What interests you the most about cinema and media studies? Watching movies in our Norris Cinema Theater with fellow students is really amazing to me. Not only do I get to see classic and modern Hollywood films on the big screen, but I can also have similar emotional reactions with my friends. It’s different than just being in an ordinary theater with strangers. At SCA, I have a community of film scholars to share my experiences with. Another great part about the program is the discussions after the credits roll. Knowing that I’m surrounded by students who can bounce ideas off one another, present theories, and criticize aspects of the films makes me genuinely happy. Also, the major gives me breadth and depth on certain topics that I can choose. With a wide array of courses to take, ranging from film production to international media, I have so many awesome avenues to follow as I become a professional in the industry. Personally, I like building teams and planning films from the beginning of the story process, so I adapt my classes to prepare me for a career in producing. Being a part of a program that fosters my cinematic curiosity, my career goals, and has an intellectual community within entertainment excites me, and I know I’m in the perfect place to apply my skills.
What originally led you to study cinema and media studies? Ever since I was a kid, I’ve had a love for how film was made and its effect on me. From Ferris Bueller’s Day Off to Iron Man, the movies I grew up with have shaped my personal outlook on life and my career interests. I knew I wanted to continue my relationship with film in college and decided that SCA would be the best environment to exercise my analytical abilities. I came to this major because I believe that people should study the different manners in which films are made before creating their own movies. I think having a historical and theoretical background in film is necessary for all creatives to fully grasp the scope of the medium. I wanted to learn about films before making them. Understanding how formal and thematic elements translate to an audience as well as learning from previous pioneers really drew me towards the major since I wanted to know what defines a great film. The more I dissect a movie for its social references and visual techniques, the more I appreciate the director’s work and discover how to master the art when I pick up the camera.
How has this program prepared you so far in your career in entertainment? It’s the students. My friends in my classes are so smart, hardworking, and involved within SCA and the industry that I know they will be successful. They give me great opportunities to be a part of sets or projects and even recommend me for internships, and I do the same in turn. Whether it’s asking for an editor to make a promotional video for a club of mine or needing comments on my screenplay, my friends help me with my aspirations and as a result, these relationships boost my portfolio and support my professional endeavors.
What have been your biggest challenges at USC? When I got to USC, I hit a giant restart button on my life. It was hard accepting that I wasn’t the best academically or artistically and it took courage to admit that I just didn’t know how to do some things. The playing field was at a higher level and I had to adapt to that quickly. I needed to understand that people can be smarter and more talented than me in a bunch of ways, which is not at all bad. I realized that not being the best gives me room for improvement, and lets me get close to and learn from people who are well-versed in similar fields. By being in a community with the best of the best, I set myself to higher standards and continue to reach for goals that may be impossible to get. This challenge ultimately showed me my strengths and weaknesses and how I should improve myself to make the most out of my time at SCA.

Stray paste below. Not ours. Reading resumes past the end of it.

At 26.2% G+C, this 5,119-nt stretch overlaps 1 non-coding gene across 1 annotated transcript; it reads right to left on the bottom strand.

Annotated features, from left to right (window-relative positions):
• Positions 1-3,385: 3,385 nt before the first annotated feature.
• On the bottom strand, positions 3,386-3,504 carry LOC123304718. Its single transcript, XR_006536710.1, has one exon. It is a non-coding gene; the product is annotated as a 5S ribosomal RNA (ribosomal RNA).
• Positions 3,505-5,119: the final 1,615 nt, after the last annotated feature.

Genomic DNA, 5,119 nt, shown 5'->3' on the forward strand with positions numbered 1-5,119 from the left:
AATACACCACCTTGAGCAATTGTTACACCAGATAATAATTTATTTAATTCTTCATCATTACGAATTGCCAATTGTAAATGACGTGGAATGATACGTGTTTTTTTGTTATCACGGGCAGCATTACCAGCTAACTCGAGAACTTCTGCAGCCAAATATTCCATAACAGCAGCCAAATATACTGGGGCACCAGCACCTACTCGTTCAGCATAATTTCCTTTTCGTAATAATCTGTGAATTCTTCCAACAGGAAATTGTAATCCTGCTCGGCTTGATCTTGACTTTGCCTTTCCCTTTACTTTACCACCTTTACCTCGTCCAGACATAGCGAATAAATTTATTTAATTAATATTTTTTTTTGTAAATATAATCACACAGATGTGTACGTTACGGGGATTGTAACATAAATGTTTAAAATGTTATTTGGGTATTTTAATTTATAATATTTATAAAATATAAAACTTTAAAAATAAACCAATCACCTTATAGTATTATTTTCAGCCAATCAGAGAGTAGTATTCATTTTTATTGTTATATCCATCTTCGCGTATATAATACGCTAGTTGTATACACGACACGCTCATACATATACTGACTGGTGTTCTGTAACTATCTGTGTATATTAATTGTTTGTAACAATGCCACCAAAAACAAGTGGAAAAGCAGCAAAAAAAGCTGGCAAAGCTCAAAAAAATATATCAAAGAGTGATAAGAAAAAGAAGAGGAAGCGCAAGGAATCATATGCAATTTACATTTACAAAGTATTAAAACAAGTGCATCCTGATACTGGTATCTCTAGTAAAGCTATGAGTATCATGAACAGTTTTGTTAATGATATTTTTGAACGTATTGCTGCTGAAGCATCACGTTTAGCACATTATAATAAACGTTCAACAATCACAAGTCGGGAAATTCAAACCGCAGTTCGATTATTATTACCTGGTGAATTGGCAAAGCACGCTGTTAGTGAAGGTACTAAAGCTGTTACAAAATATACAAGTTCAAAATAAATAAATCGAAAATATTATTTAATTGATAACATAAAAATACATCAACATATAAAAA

Are there any projects you’re working on right now? Where can people find out more about your work? Over the past few summers, I’ve interned at a virtual reality studio, an advertising agency, and a production company where I’ve been a part of short films and brand campaigns. Recently, I helped produce a video that showcases why people had changed their names. You can check it out on the SoulPancake YouTube channel. At school, I manage and produce media for TEDxUSC and am part of USC Project Rishi, a non-profit organization, where I shoot and edit promotional videos with a team to spread awareness of our mission. Also, since I love making my own films, I’m continuing to direct a short documentary that focuses on how Zoroastrianism, an ancient religion, and its community will evolve in the future. I hope to finish that project this year, but you can find my previous work on vimeo.com/rohitp if you want to see my films.
What advice do you have for prospective students looking to apply to SCA? Being at USC gives you great access to bright students and alumni in the industry who you will want to network with. Opportunities will sometimes come from the most random places and you’ll want to surround yourself with the right people so you can take advantage of them when they come. Students here could go on to be legends in the industry and being a part of that community will be vital to your career. Also, SCA facilitates an environment that engineers its students to succeed. With experienced professors, awesome facilities, and an industry relations department, you will be in an atmosphere that lets you learn and excel in whatever you set your mind to. This is your time to experiment, explore, and develop the stories you’re dying to tell. If you want to do something great, stop talking about it and just really do it!